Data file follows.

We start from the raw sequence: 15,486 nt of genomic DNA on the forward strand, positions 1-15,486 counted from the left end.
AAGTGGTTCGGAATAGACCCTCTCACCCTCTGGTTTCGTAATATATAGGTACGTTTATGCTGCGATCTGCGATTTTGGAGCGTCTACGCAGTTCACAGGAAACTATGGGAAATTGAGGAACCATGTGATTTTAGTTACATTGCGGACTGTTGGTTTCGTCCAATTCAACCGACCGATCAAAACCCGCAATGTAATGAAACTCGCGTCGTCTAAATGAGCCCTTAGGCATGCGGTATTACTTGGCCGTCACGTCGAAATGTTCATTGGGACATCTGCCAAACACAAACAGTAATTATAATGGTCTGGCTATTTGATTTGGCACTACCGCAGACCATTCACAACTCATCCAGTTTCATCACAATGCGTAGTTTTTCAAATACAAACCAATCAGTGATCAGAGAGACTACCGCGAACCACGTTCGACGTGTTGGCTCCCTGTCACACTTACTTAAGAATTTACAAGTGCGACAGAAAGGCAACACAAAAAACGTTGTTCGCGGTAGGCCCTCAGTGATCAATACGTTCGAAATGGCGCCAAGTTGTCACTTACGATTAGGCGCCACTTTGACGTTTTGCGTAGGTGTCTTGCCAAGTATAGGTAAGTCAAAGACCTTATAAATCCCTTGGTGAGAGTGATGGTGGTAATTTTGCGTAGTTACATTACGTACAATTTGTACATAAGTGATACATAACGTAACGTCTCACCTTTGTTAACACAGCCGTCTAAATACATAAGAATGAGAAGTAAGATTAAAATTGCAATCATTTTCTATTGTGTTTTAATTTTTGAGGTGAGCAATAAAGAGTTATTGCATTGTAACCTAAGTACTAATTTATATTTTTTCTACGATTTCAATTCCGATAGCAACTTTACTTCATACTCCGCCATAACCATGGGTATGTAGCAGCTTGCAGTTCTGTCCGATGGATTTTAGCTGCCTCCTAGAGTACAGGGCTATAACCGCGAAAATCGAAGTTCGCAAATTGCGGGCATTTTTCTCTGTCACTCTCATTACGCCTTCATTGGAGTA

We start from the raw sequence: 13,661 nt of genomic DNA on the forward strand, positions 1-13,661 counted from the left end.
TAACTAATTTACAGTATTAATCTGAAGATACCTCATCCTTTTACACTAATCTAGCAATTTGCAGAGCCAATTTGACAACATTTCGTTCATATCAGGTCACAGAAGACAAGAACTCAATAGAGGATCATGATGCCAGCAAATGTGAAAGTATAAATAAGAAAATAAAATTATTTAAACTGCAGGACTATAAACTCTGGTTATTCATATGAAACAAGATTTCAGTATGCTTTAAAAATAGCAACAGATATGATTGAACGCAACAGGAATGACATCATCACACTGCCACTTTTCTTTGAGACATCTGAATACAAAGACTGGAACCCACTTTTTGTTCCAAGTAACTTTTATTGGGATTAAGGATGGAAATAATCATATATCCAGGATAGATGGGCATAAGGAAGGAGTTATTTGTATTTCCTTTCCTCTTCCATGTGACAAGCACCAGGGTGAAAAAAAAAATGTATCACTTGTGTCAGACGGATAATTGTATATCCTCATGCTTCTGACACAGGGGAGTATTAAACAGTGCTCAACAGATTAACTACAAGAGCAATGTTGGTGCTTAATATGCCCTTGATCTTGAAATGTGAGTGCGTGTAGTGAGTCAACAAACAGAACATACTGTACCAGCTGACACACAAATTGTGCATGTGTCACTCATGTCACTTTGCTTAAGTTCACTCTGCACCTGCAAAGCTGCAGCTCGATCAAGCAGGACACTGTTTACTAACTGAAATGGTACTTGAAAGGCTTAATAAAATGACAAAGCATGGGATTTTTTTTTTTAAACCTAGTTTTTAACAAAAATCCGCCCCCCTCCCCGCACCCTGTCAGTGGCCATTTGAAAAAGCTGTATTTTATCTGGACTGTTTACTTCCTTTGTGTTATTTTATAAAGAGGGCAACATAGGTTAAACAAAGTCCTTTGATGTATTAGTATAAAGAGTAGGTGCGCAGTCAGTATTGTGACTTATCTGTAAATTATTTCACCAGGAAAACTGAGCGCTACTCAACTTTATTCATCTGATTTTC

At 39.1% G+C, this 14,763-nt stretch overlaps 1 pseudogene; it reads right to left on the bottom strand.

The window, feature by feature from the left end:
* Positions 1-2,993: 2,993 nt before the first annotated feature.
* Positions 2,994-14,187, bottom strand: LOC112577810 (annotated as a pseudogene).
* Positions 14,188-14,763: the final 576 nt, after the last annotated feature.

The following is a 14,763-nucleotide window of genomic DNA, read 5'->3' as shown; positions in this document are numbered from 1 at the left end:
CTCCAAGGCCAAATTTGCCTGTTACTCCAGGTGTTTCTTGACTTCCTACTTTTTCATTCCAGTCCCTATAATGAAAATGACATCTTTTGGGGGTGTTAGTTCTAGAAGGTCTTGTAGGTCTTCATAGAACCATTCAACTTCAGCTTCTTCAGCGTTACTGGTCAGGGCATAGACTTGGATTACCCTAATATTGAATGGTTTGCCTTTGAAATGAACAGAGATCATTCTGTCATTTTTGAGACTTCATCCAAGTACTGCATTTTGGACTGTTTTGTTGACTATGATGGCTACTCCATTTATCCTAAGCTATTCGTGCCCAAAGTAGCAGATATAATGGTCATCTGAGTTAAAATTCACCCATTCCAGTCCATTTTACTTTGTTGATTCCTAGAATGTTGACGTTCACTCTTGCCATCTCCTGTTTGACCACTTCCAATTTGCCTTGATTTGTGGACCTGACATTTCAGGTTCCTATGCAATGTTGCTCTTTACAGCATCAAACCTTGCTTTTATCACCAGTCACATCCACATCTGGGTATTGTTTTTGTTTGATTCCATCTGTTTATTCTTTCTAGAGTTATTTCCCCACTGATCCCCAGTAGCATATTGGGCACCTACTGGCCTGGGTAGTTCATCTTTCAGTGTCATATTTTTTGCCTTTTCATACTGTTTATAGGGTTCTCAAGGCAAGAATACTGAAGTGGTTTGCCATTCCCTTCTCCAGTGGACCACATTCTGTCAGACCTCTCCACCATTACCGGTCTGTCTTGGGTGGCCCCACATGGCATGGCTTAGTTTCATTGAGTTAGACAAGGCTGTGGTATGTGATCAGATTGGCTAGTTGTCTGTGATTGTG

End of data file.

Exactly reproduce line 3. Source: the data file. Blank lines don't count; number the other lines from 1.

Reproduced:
We start from the raw sequence: 13,661 nt of genomic DNA on the forward strand, positions 1-13,661 counted from the left end.